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Hyphen Press

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Reviewer: Charlotte Gardner

We’ll never know for sure why Bach’s Musical Offering, a collection of short pieces all composed to a theme improvised to him by Frederick the Great, is sequenced so very unusually and unevenly in its first print edition of 1747. Did Bach really intend to split his 10 canons around the ricercars and sonata in this strange 1+5+1+2+1 order, or was it a random grouping for players to rearrange ad libitum? And while we’re on the subject of mysteries, did he really intend that the set’s only stipulated instrumentation – flute and violin plus basso continuo for the sonata – be applied to the whole, or did he assume the other members of Frederick’s musical household would contribute across the rest? Whatever the answer, The Bach Players have certainly built an exceptionally thoughtful programme from the theory that the collection’s unusual sequence is in fact Bach’s quite deliberate musical working out of the Roman writer Quintilian’s theories on rhetoric; and, interestingly, the moment you view this supposedly wonky ordering of contrasting musical styles as the successive chunks of a persuasive oratory, you can also stick to flute, violin and basso continuo throughout – as The Bach Players have done – without things becoming samey.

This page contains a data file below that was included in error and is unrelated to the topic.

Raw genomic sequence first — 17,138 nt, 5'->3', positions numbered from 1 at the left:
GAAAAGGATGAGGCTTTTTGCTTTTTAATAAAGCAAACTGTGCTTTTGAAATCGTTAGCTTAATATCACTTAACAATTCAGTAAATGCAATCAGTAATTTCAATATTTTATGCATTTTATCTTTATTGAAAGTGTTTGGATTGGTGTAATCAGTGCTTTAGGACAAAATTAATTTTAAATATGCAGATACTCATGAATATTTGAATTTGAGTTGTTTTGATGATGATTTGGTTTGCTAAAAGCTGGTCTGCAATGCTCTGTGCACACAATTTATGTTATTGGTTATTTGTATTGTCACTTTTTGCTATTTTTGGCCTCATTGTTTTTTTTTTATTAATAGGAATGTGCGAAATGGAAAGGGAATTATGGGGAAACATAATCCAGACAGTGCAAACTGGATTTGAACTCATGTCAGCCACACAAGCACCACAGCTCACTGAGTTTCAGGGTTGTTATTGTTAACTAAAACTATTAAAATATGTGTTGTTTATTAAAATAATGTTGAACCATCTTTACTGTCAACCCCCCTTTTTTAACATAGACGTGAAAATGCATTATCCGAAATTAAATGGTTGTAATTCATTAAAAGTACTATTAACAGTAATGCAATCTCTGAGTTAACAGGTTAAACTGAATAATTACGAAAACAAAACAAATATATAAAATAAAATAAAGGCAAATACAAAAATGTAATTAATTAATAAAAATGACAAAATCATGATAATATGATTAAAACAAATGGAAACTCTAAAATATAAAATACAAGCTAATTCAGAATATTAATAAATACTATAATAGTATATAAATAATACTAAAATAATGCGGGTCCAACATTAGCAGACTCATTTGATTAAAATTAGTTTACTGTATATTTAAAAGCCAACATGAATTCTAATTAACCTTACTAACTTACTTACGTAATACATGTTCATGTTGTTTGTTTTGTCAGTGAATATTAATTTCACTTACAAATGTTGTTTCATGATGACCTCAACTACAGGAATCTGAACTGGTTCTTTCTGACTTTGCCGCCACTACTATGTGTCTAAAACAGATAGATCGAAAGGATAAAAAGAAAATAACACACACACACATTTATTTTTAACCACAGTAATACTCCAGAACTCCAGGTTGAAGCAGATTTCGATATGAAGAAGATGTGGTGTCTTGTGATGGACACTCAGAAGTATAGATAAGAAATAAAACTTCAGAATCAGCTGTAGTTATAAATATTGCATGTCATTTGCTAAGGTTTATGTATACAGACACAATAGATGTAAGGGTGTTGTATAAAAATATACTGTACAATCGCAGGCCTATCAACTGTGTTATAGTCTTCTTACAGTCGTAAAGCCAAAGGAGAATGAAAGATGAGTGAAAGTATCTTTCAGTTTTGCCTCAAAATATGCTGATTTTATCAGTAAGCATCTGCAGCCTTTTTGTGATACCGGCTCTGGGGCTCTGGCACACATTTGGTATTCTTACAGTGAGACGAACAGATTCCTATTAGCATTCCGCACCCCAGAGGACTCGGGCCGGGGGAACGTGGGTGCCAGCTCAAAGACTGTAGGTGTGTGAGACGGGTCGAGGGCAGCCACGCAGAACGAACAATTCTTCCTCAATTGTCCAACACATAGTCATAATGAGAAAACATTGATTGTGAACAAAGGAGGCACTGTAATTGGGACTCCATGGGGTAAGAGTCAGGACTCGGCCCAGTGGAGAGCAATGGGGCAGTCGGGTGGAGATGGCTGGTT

So that’s it really; it’s through variations of articulation, tone and mood that the musical argument is grown and our interest maintained, all done with a courtly seriousness and fluidity that will particularly appeal to those who appreciate a playing style on the lighter, leaner end of the scale. Also worth pointing out is that by giving the first canon’s presentation of the theme to the flute they’ve acknowledged the Frederick the Great connection more strongly than has been the recorded norm.

Certainly there are perkier (Musica Antiqua Köln) and fruitier (Ricercar Consort) readings out there; but if it’s an elegant evening drawing-room intellectualism you’re after, then this hits the spot perfectly; and to have preceded their Bach with an earlier rhetorical Baroque gem, Buxtehude’s Sonata No 6, they’ve beautifully cemented their case.

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